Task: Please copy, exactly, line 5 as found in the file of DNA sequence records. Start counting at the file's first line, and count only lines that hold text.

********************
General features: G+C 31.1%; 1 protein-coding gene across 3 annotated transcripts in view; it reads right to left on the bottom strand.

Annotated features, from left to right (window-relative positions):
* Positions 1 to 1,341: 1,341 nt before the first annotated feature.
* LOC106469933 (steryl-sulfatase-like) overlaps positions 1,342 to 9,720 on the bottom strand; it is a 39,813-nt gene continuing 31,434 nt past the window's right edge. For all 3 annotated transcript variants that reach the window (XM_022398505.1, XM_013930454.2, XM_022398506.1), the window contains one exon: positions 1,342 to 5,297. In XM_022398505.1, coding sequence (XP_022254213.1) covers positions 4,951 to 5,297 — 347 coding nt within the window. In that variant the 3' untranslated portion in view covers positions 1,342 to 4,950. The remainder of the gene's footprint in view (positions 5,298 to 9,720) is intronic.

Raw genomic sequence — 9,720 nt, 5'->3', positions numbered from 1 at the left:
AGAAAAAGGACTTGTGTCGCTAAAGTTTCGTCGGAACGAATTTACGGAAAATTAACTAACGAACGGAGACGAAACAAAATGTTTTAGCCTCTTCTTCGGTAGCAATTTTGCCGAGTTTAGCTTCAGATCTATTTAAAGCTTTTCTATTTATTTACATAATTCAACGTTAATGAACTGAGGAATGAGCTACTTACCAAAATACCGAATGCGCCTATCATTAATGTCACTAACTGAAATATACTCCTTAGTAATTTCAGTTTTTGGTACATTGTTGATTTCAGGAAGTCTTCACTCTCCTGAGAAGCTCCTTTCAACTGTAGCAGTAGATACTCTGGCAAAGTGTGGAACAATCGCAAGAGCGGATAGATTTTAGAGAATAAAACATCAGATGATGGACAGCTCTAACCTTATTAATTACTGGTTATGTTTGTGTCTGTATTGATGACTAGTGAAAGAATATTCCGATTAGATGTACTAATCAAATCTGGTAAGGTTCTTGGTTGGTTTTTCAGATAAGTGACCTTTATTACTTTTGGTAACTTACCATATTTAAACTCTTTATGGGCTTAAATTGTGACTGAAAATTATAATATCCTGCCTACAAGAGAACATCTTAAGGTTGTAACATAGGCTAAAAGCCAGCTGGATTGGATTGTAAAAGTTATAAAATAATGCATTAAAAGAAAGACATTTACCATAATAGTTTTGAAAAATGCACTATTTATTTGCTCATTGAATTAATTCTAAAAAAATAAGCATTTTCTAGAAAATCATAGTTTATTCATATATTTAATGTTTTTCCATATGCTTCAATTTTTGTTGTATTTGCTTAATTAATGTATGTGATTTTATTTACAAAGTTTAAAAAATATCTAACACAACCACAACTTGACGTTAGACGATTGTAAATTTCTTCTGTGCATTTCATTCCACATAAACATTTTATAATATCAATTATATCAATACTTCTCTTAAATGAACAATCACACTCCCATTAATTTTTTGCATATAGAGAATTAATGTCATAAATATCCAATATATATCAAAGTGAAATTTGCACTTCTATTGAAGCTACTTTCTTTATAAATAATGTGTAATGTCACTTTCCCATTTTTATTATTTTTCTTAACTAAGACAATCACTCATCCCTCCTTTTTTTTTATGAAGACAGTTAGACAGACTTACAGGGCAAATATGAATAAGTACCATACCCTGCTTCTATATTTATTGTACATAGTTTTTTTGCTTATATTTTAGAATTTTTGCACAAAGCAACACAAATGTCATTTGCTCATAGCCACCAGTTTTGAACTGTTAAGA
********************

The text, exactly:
Raw genomic sequence — 9,720 nt, 5'->3', positions numbered from 1 at the left: